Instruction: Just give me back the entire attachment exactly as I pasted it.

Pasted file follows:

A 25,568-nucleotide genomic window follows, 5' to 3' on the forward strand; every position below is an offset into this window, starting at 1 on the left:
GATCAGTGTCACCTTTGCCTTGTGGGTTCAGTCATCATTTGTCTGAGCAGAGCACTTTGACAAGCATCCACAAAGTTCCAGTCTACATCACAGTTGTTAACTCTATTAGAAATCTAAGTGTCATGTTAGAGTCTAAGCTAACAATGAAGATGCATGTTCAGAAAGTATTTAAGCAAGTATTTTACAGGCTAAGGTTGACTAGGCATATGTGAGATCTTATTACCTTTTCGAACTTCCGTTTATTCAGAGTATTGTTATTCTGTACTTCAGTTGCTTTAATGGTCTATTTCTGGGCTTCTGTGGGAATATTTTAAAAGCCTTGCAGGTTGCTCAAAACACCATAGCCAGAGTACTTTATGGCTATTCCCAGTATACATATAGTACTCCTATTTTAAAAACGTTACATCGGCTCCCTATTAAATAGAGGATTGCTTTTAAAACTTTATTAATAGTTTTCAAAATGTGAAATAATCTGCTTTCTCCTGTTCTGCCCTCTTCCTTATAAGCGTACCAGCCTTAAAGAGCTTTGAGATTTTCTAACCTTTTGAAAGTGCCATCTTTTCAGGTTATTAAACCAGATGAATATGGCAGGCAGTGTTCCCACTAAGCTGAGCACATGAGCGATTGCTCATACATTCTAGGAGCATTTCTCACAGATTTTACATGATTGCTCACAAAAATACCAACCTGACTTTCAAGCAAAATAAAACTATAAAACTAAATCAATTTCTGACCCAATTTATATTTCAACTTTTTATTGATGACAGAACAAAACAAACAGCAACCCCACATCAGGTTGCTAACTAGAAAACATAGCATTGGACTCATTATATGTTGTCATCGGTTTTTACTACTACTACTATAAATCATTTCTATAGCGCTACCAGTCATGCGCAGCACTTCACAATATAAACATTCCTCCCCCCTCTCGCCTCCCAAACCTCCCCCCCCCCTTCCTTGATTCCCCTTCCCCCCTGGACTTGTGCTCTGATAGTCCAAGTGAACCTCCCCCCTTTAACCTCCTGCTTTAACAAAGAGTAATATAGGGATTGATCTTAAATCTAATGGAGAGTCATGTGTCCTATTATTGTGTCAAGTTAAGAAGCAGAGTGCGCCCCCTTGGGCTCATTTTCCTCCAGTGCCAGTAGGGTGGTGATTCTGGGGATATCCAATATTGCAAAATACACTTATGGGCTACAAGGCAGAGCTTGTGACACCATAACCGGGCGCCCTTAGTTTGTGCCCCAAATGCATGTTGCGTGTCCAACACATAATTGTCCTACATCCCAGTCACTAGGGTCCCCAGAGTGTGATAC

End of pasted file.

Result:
A 25,568-nucleotide genomic window follows, 5' to 3' on the forward strand; every position below is an offset into this window, starting at 1 on the left:
GATCAGTGTCACCTTTGCCTTGTGGGTTCAGTCATCATTTGTCTGAGCAGAGCACTTTGACAAGCATCCACAAAGTTCCAGTCTACATCACAGTTGTTAACTCTATTAGAAATCTAAGTGTCATGTTAGAGTCTAAGCTAACAATGAAGATGCATGTTCAGAAAGTATTTAAGCAAGTATTTTACAGGCTAAGGTTGACTAGGCATATGTGAGATCTTATTACCTTTTCGAACTTCCGTTTATTCAGAGTATTGTTATTCTGTACTTCAGTTGCTTTAATGGTCTATTTCTGGGCTTCTGTGGGAATATTTTAAAAGCCTTGCAGGTTGCTCAAAACACCATAGCCAGAGTACTTTATGGCTATTCCCAGTATACATATAGTACTCCTATTTTAAAAACGTTACATCGGCTCCCTATTAAATAGAGGATTGCTTTTAAAACTTTATTAATAGTTTTCAAAATGTGAAATAATCTGCTTTCTCCTGTTCTGCCCTCTTCCTTATAAGCGTACCAGCCTTAAAGAGCTTTGAGATTTTCTAACCTTTTGAAAGTGCCATCTTTTCAGGTTATTAAACCAGATGAATATGGCAGGCAGTGTTCCCACTAAGCTGAGCACATGAGCGATTGCTCATACATTCTAGGAGCATTTCTCACAGATTTTACATGATTGCTCACAAAAATACCAACCTGACTTTCAAGCAAAATAAAACTATAAAACTAAATCAATTTCTGACCCAATTTATATTTCAACTTTTTATTGATGACAGAACAAAACAAACAGCAACCCCACATCAGGTTGCTAACTAGAAAACATAGCATTGGACTCATTATATGTTGTCATCGGTTTTTACTACTACTACTATAAATCATTTCTATAGCGCTACCAGTCATGCGCAGCACTTCACAATATAAACATTCCTCCCCCCTCTCGCCTCCCAAACCTCCCCCCCCCCTTCCTTGATTCCCCTTCCCCCCTGGACTTGTGCTCTGATAGTCCAAGTGAACCTCCCCCCTTTAACCTCCTGCTTTAACAAAGAGTAATATAGGGATTGATCTTAAATCTAATGGAGAGTCATGTGTCCTATTATTGTGTCAAGTTAAGAAGCAGAGTGCGCCCCCTTGGGCTCATTTTCCTCCAGTGCCAGTAGGGTGGTGATTCTGGGGATATCCAATATTGCAAAATACACTTATGGGCTACAAGGCAGAGCTTGTGACACCATAACCGGGCGCCCTTAGTTTGTGCCCCAAATGCATGTTGCGTGTCCAACACATAATTGTCCTACATCCCAGTCACTAGGGTCCCCAGAGTGTGATAC